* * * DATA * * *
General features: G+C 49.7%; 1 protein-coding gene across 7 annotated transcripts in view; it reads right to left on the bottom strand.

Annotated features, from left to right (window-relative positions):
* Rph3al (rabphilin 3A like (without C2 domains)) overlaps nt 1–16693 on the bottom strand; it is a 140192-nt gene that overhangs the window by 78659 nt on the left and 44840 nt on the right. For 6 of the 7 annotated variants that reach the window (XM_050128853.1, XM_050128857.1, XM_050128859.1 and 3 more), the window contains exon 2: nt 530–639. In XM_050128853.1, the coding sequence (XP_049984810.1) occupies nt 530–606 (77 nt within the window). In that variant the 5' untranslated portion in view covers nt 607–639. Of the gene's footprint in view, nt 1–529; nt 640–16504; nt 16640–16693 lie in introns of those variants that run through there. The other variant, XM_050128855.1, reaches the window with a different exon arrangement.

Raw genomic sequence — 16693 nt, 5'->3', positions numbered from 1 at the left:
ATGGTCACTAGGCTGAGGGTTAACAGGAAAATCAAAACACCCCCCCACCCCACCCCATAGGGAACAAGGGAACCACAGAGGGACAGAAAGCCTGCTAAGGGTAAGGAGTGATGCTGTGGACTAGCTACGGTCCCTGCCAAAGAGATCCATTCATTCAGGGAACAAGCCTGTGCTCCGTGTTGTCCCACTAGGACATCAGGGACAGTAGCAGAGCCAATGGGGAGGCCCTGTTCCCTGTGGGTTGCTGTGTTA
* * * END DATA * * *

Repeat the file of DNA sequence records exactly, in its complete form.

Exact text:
General features: G+C 49.7%; 1 protein-coding gene across 7 annotated transcripts in view; it reads right to left on the bottom strand.

Annotated features, from left to right (window-relative positions):
* Rph3al (rabphilin 3A like (without C2 domains)) overlaps nt 1–16693 on the bottom strand; it is a 140192-nt gene that overhangs the window by 78659 nt on the left and 44840 nt on the right. For 6 of the 7 annotated variants that reach the window (XM_050128853.1, XM_050128857.1, XM_050128859.1 and 3 more), the window contains exon 2: nt 530–639. In XM_050128853.1, the coding sequence (XP_049984810.1) occupies nt 530–606 (77 nt within the window). In that variant the 5' untranslated portion in view covers nt 607–639. Of the gene's footprint in view, nt 1–529; nt 640–16504; nt 16640–16693 lie in introns of those variants that run through there. The other variant, XM_050128855.1, reaches the window with a different exon arrangement.

Raw genomic sequence — 16693 nt, 5'->3', positions numbered from 1 at the left:
ATGGTCACTAGGCTGAGGGTTAACAGGAAAATCAAAACACCCCCCCACCCCACCCCATAGGGAACAAGGGAACCACAGAGGGACAGAAAGCCTGCTAAGGGTAAGGAGTGATGCTGTGGACTAGCTACGGTCCCTGCCAAAGAGATCCATTCATTCAGGGAACAAGCCTGTGCTCCGTGTTGTCCCACTAGGACATCAGGGACAGTAGCAGAGCCAATGGGGAGGCCCTGTTCCCTGTGGGTTGCTGTGTTA